Some 35 former Cambodia National Rescue Party (CNRP) members in Kampong Thom province expressed concern for their safety on Thursday after authorities watched over several of their gatherings and questioned them.
Thai Thim, a former CNRP provincial councillor, claimed that some former CNRP members met on Wednesday for a meal, with their meeting watched over by police.
“We met at four different locations in Baray district to eat Khmer noodles, but two of the four locations were interfered with by 20 members of the authorities. The group was afraid and went to eat Khmer noodles at my home,” Thim said.
He said after their meal, one of the group dared not leave as police were waiting outside his home.
Thong Vibol Sokhom, a former CNRP council member based in Kampong Thom province, told The Post on Thursday that in a separate incident on Sunday, the authorities had also watched and questioned a group of former CNRP members after they had gathered to eat at his house.
“If we cannot eat Khmer noodle or gather together in one place, our freedom is getting worse because we cannot walk anywhere or meet with people. Some of our people have been summoned. They are afraid to do things now,” he said.
Hak Monghout, Kampong Thom province’s Baray district governor, told The Post that no authorities had stopped people from eating noodles.
“We need to monitor any meeting that might harm people’s safety. No authorities have free time to watch over them [constantly] because people are entitled to their freedom."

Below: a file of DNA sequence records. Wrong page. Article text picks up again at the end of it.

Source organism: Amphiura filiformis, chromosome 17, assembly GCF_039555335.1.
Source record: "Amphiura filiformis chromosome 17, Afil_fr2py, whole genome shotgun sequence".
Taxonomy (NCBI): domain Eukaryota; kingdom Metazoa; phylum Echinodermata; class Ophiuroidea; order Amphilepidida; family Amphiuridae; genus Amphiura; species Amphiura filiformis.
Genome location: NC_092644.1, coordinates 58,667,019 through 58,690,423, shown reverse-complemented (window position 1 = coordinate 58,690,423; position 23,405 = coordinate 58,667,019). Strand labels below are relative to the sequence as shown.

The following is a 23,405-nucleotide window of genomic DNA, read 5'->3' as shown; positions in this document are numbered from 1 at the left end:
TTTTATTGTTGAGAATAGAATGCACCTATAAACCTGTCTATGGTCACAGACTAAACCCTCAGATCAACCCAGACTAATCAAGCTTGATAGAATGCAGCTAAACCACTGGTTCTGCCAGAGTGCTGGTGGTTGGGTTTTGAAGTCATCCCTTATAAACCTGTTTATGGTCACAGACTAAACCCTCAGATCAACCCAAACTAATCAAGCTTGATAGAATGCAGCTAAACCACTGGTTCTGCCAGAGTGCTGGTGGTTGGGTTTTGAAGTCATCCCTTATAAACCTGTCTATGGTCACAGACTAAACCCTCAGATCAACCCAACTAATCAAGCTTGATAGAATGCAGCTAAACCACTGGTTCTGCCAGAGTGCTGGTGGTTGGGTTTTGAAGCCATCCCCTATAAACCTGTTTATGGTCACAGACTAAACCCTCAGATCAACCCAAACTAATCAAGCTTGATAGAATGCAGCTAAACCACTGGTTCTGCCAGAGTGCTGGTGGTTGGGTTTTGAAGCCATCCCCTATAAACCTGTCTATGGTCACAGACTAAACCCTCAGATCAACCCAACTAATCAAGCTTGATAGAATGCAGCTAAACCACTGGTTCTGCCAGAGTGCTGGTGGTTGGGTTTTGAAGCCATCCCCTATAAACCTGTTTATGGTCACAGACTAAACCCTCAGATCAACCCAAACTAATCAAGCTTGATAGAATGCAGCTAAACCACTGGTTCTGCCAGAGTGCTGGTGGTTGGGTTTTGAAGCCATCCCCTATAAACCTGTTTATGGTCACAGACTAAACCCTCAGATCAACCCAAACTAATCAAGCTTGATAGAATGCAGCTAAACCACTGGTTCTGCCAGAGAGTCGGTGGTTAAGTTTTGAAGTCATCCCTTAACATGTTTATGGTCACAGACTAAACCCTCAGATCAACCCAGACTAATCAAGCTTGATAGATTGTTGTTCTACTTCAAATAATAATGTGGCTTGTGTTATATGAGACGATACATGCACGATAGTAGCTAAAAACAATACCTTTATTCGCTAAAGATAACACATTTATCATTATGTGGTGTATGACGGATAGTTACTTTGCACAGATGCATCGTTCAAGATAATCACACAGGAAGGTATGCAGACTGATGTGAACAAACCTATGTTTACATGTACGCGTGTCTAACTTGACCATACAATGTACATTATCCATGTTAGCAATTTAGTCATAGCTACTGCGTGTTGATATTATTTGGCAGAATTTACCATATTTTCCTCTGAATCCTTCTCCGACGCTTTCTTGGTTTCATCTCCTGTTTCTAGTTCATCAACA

“If they did not do anything illegal, they should not be worried. Sometimes, the monitoring was for prevention because this was a political campaigning period. They were questioned because of some concerns about their gathering,” he said.
Sok Rotha, the provincial coordinator for rights group Adhoc, said Cambodian laws defend the rights of citizens, adding that if the accusations were true, it was a violation of the law.
“When we looked at the former CNRP members’ activities, they had only gathered to eat Khmer noodles only. It should not be watched as if it is an actual crime by itself."
“Therefore, the authorities should not continue to watch over them and should not summon them for questioning to clarify anything as it affects their human rights,” Rotha said.
Since April, Battambang provincial court and Kampong Thom police have in total summoned some 70 former CNRP activists and members to answer questions regarding an alleged violation of the Supreme Court ruling that dissolved the party and banned its activities.
On Sunday, The Post reported a further nine former CNRP members in Battambang province were summoned by the provincial court for questioning for allegedly violating the Supreme Court ruling.
Former CNRP member in Battambang province Suon Chamroeun said that the latest nine had been summoned by provincial court prosecutor Chheun Sophon to appear at court on Friday morning for “disrespecting the Supreme Court’s ruling”.